Allowing students to show understanding in multiple forms plays off of one of three universal design for learning principles — incorporating multiple means of expression. For a variety of reasons, expressing understanding is hard for many struggling learners. Sometimes, a learner has trouble putting thoughts to words and is unclear of what he or she wants to say. Other times, the learner knows what he or she wants to say but has trouble expressing it clearly and succinctly. And in other cases, a learner is taking time to process input and just needs time to express understanding. Regardless, we serve all our learners well when we provide students with multiple ways to demonstrate understanding.
"I'll go first", says Thomas Newkirk in his new book, Embarrassment and the Emotional Underlife of Learning. Through sharing his own stories of frustration and the performative anxieties of teaching, Newkirk sheds light on his emotional journey as an educator. He opens a discussion about the emotional realities of teaching by delving into a newfound discussion space.
Here, Newkirk discusses how teachers can create this new space with students by giving them time, and how allowing time to listen invites the opportunity to discuss and solve problems more slowly in order to overcome roadblocks within their own work.
The following is adapted from Poems are Teachers: How Poetry Strengthens Writing in All Genres by Amy Ludwig VanDerwater
Many texts grow from idea-and-belief-soil. Writers write about what they believe is important, what they believe is wrong, what they long to preserve. Editorial writers, reviewers, and cartoonists lay their beliefs bare on newsprint, greeting sleepy morning readers with coffee and opinion: Where is the hottest new restaurant in town? For whom should I vote? What’s up with concussions in youth sports?
National Public Radio featured a show titled This I Believe for many years, and at the website thisibelieve.org, you will find hundreds of belief essays by people of all ages and walks of life, essays about everything from attending funerals to being kind to the pizza dude.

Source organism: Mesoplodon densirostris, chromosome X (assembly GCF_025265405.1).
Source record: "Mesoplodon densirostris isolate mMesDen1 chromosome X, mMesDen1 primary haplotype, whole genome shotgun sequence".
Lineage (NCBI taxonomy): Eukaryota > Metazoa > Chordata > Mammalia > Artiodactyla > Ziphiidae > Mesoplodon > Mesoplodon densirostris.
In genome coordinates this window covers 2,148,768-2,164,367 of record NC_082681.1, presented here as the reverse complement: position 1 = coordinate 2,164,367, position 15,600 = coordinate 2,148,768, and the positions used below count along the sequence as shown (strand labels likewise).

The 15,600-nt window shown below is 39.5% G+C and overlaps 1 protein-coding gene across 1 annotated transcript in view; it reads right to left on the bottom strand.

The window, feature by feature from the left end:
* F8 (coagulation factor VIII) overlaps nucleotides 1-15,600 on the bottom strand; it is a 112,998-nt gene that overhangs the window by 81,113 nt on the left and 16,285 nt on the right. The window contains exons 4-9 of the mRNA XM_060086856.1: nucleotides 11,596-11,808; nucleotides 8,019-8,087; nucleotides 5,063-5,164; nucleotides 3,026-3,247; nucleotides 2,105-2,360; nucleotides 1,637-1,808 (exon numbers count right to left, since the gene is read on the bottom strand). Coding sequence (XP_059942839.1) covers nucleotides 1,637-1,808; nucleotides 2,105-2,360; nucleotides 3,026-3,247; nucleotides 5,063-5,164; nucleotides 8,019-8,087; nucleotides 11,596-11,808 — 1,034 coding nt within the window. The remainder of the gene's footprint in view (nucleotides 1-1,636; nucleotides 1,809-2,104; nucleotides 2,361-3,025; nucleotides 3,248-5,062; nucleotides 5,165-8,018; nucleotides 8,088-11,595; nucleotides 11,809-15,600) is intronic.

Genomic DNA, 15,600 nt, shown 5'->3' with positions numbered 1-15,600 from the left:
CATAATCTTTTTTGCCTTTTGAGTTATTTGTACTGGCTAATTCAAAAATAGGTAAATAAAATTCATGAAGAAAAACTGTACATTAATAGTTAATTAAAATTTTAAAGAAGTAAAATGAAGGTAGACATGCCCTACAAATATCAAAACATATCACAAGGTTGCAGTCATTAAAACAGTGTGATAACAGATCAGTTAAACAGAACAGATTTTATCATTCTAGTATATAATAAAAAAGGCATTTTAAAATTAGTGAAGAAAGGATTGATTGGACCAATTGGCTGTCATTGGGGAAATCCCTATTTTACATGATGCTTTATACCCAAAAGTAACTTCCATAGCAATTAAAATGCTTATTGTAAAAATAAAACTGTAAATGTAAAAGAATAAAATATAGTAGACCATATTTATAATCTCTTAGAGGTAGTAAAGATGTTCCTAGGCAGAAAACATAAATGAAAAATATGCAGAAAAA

In her book Writing to Change the World (2007), Mary Pipher asserts, “Writers can inspire a kinder, fairer, more beautiful world, or incite selfishness, stereotyping, and violence. Writers can unite people or divide them”
When we write, we nudge change, and it is our responsibility to think about what kind of writing change agents we wish to be. Which beliefs do we hold dear enough to share?
I know why so many teachers leave the profession in their first five years.
For me, the Blahs come in October.
Unlike August, with her shiny new face, back-to-school clothes, and pristine notebooks, or September with his lenient Labor Day break and PTSA luncheons, October is a bit of a jerk.
What is a book club?
Simply put, a book club is a group of readers, usually three or four, who read books roughly in sync with each other. Usually clubs read the same book, but sometimes clubs may read books by the same author, or read a series of books together that share a common genre—mystery, historical fiction, fantasy—or they may read a collection of disparate books with a common lens—thinking about interpretation, learning about shared social issues across the book.
In A Mindset for Learning, authors Kristine Mraz and Christine Hertz show teachers how, through explicit instruction, they can their turn classroom thinking from that of a fixed mindset to one of a growth mindset, and how together students and teachers can create classrooms of risk and resilience. In the following excerpt, the authors talk about the power that our brain's established neural pathways have over our interpretation of information, and how we have the power to change.